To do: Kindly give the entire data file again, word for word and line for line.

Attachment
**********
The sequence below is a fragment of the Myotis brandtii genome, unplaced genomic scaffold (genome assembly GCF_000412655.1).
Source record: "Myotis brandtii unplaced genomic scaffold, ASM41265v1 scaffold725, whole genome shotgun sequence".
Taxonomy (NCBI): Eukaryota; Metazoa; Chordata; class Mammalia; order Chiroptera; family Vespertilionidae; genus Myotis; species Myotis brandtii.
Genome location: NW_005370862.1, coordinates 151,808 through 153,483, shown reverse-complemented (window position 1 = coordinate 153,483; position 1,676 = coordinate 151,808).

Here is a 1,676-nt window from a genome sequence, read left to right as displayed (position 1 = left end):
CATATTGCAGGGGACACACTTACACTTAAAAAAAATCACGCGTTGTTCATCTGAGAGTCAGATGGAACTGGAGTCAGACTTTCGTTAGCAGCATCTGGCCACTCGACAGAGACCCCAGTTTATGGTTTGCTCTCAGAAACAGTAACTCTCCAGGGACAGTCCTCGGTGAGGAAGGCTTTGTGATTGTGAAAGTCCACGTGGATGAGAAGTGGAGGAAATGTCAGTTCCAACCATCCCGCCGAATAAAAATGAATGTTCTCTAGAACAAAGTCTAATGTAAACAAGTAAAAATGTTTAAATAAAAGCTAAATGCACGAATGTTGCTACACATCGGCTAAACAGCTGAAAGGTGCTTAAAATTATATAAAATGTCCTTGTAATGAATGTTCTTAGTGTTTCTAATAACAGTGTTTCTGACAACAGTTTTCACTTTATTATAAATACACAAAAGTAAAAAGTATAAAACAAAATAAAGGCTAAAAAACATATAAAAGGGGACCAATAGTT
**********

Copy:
The sequence below is a fragment of the Myotis brandtii genome, unplaced genomic scaffold (genome assembly GCF_000412655.1).
Source record: "Myotis brandtii unplaced genomic scaffold, ASM41265v1 scaffold725, whole genome shotgun sequence".
Taxonomy (NCBI): Eukaryota; Metazoa; Chordata; class Mammalia; order Chiroptera; family Vespertilionidae; genus Myotis; species Myotis brandtii.
Genome location: NW_005370862.1, coordinates 151,808 through 153,483, shown reverse-complemented (window position 1 = coordinate 153,483; position 1,676 = coordinate 151,808).

Here is a 1,676-nt window from a genome sequence, read left to right as displayed (position 1 = left end):
CATATTGCAGGGGACACACTTACACTTAAAAAAAATCACGCGTTGTTCATCTGAGAGTCAGATGGAACTGGAGTCAGACTTTCGTTAGCAGCATCTGGCCACTCGACAGAGACCCCAGTTTATGGTTTGCTCTCAGAAACAGTAACTCTCCAGGGACAGTCCTCGGTGAGGAAGGCTTTGTGATTGTGAAAGTCCACGTGGATGAGAAGTGGAGGAAATGTCAGTTCCAACCATCCCGCCGAATAAAAATGAATGTTCTCTAGAACAAAGTCTAATGTAAACAAGTAAAAATGTTTAAATAAAAGCTAAATGCACGAATGTTGCTACACATCGGCTAAACAGCTGAAAGGTGCTTAAAATTATATAAAATGTCCTTGTAATGAATGTTCTTAGTGTTTCTAATAACAGTGTTTCTGACAACAGTTTTCACTTTATTATAAATACACAAAAGTAAAAAGTATAAAACAAAATAAAGGCTAAAAAACATATAAAAGGGGACCAATAGTT